Thursday, September 30, 2010

Philosopher Tim O'Reilly Lights Up Publishing

Tim O'Reilly, Founder and CEO of O'Reilly Media, didn't mean to become a publisher, he just fell into it. He started out doing technical documentation by accident because a friend who was a programmer was asked to write a manual but didn't know how. O'Reilly had written a book about Frank Herbert, and agreed to help. After doing consulting for a while, he noticed that all his clients wanted manuals for the same software, so he started to retain his rights so he could sell the same manual over and over again. He never wanted to be a publisher; the job he wanted to do was to "spread the knowledge of innovators".

That single-minded attention to "doing a job" has set him apart from many of his colleagues in publishing, because it has led his company into efforts that focus on spreading knowledge rather than selling books. He recognized that by publishing books, he was taking an oral culture around technology and translating it into a written culture.

Programming Perl (3rd Edition)Early on, O'Reilly expanded into conferences. He found that despite the strong sales of "Programming Perl", no one was talking about or spreading the word about Perl. He organized a "Party for Perl" and a lot of people showed up. The resulting conference business built on the realization that his best selling books were being written by innovators who had no place to get to know each other and spread their innovations.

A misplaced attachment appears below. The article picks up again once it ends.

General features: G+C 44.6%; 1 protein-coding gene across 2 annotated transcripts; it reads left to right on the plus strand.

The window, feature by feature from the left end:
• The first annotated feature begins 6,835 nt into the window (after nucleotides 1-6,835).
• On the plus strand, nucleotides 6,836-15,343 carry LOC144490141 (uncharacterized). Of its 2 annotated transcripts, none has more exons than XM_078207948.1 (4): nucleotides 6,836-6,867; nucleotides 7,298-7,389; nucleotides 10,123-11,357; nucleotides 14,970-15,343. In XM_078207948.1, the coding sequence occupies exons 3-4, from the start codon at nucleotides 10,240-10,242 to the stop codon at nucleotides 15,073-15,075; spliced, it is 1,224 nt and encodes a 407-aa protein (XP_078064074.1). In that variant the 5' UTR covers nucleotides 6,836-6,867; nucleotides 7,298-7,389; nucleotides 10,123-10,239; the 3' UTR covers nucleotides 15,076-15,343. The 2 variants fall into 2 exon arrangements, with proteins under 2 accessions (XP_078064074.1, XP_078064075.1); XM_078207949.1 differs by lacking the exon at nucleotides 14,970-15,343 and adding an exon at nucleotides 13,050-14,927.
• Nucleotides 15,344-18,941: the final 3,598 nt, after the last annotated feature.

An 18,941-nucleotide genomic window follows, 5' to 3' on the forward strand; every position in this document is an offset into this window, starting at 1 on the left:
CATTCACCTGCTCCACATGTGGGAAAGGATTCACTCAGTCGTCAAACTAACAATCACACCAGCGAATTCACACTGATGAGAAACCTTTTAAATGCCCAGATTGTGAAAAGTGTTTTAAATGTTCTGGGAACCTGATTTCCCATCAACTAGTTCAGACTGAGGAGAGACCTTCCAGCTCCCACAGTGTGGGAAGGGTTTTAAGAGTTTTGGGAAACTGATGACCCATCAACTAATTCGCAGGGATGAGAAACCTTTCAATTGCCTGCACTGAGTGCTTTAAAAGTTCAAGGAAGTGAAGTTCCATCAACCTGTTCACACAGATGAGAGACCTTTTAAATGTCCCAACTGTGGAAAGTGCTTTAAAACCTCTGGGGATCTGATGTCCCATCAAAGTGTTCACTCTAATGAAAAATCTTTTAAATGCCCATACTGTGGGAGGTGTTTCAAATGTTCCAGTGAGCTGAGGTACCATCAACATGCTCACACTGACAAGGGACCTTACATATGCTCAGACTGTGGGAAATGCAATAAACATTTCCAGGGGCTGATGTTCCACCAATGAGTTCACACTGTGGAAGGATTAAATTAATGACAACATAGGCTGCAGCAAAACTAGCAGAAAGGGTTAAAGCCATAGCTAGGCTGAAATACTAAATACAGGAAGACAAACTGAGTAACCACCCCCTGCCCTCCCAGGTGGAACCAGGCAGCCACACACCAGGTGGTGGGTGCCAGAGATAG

Another direction that grew naturally out of O'Reilly's focus on spreading knowledge was a digital distribution business. O'Reilly had taken the trouble to figure out how to do some of the messy bits in selling digital versions of their books, so when other publishers saw what they had, they were happy to have O'Reilly help them do the same.

O'Reilly was interviewed in front of a room full of New York publishers on Wednesday as part of a series of interviews produced by the Publishing Point group. He  combined an enthusiasm for the changes sweeping publishing with a missional faith in its practicality. Yet many of his themes were deeply at odds with the conventional wisdom of traditional publishers, and he claims not to be a publisher at all from a philosophical point of view. O'Reilly wants to see more innovation in pricing, and thinks that people will buy more books - and spend more, if ebooks are more moderately priced. Publishers trying to preserve the pricing of print books in the shift to ebooks are not following a winning strategy, according to O'Reilly.

O'Reilly's notions of what's NOT important for publishing were surprising to hear. They're shaped by O'Reilly's formative experiences in publishing. He claims to fight the notion that publishing is about quality. His first books sold even though they didn't have an index or an ISBN, or even a spine. They didn't have pretty formatting, but they had good information, and they paid attention to the things that mattered for the job they were meant to do. In a book about programming, the code samples needn't look good, but they do need to be correct, without extra spaces that break syntax. They were selling  books for $5, and people would call up from Europe asking them to overnight a copy.